The nation's two largest religious denominations have taken significant steps to promote a healthier environment.
A group of more than 40 Southern Baptist leaders have signed a declaration calling for action on climate change. Released today, the declaration marks a major departure from the resolution passed last year by the Southern Baptist Convention questioning whether human activity significantly contributes to global warming. The SBC is the nation's second-largest denomination after the Roman Catholic Church.
The SBC's current president, Rev. Frank Page, signed the declaration, as did past presidents Jack Graham and James Merritt. The document calls on Baptist churches to promote creation care, and it calls on individual Baptists to give "serious consideration" to responsible policies addressing the climate problem:
We believe our current denominational engagement with these issues have often been too timid, failing to produce a unified moral voice. Our cautious response to these issues in the face of mounting evidence may be seen by the world as uncaring, reckless and ill-informed. We can do better. To abandon these issues to the secular world is to shirk from our responsibility to be salt and light. The time for timidity regarding God's creation is no more.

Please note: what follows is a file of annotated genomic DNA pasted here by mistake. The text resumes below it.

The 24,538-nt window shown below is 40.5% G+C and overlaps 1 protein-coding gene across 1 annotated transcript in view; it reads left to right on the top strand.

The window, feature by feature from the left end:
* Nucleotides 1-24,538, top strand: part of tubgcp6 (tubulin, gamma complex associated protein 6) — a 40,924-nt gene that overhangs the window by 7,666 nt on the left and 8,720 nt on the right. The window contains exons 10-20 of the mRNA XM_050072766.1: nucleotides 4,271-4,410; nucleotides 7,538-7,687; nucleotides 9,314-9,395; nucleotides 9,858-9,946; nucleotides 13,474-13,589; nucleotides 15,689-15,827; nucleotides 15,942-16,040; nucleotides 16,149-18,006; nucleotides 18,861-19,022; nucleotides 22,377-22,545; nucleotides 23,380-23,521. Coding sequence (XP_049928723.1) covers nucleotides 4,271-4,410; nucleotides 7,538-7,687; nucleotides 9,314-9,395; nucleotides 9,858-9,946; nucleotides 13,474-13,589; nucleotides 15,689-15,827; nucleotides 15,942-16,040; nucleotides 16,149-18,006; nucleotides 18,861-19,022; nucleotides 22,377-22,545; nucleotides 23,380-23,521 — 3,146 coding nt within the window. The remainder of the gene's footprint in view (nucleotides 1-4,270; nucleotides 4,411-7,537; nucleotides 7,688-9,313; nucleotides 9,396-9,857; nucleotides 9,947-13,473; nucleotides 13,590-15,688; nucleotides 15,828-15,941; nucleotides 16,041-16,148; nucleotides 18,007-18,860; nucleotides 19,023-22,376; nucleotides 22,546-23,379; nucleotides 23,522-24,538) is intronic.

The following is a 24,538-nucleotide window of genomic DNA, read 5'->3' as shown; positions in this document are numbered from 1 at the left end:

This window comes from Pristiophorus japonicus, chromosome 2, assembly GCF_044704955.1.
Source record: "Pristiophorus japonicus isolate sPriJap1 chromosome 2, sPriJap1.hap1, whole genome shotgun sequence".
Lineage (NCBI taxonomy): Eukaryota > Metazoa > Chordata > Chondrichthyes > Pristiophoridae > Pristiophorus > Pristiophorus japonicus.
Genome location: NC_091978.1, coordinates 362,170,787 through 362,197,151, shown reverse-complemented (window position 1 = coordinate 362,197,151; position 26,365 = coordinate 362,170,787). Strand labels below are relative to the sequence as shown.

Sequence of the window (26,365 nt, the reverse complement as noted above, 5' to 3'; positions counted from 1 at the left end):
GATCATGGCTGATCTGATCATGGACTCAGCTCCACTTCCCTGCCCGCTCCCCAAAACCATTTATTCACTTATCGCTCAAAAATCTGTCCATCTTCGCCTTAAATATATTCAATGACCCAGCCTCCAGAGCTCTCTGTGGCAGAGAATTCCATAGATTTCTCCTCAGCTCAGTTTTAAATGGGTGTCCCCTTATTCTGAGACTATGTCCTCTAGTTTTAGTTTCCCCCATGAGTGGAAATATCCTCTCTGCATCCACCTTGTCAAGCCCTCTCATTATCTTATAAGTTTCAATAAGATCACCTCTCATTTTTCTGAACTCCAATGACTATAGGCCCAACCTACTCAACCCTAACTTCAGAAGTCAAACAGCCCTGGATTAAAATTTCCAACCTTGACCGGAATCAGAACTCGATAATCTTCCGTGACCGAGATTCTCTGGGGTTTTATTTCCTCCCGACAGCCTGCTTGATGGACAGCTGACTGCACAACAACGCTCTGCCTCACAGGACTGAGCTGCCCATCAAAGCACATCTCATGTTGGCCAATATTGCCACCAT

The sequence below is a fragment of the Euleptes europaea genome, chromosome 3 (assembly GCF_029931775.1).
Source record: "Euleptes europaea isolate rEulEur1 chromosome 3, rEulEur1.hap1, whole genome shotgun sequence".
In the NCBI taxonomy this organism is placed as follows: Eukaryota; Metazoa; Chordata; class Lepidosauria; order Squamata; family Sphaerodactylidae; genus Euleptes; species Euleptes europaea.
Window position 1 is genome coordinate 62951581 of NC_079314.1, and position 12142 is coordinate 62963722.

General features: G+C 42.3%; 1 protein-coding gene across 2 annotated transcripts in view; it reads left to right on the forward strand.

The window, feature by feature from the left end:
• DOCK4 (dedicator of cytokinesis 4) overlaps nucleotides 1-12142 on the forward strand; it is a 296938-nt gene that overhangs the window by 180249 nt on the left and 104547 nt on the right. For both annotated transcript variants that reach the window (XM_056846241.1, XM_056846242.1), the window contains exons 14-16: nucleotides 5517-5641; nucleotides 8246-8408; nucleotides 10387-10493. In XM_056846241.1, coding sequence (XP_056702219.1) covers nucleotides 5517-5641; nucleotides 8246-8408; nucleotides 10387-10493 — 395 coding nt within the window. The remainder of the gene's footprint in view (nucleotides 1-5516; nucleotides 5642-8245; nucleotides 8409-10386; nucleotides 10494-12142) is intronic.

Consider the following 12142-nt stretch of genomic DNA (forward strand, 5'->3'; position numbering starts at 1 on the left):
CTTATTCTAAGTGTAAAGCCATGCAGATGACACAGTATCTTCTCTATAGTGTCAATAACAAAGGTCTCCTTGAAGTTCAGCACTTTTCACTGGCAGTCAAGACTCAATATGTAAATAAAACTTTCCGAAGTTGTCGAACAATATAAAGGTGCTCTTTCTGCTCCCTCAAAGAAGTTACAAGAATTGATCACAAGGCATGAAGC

And in a newspaper interview published this past weekend, a top Vatican official was asked about "new sins" and listed "ecological offenses" among modern evils. Also on the list were genetic manipulation, drug trafficking, and social and economic injustices.
The statement from Archbishop Gianfranco Girotti follows Pope Benedict's earlier declaration that issues such as climate change and care of water resources "are matters of grave importance for the entire human family."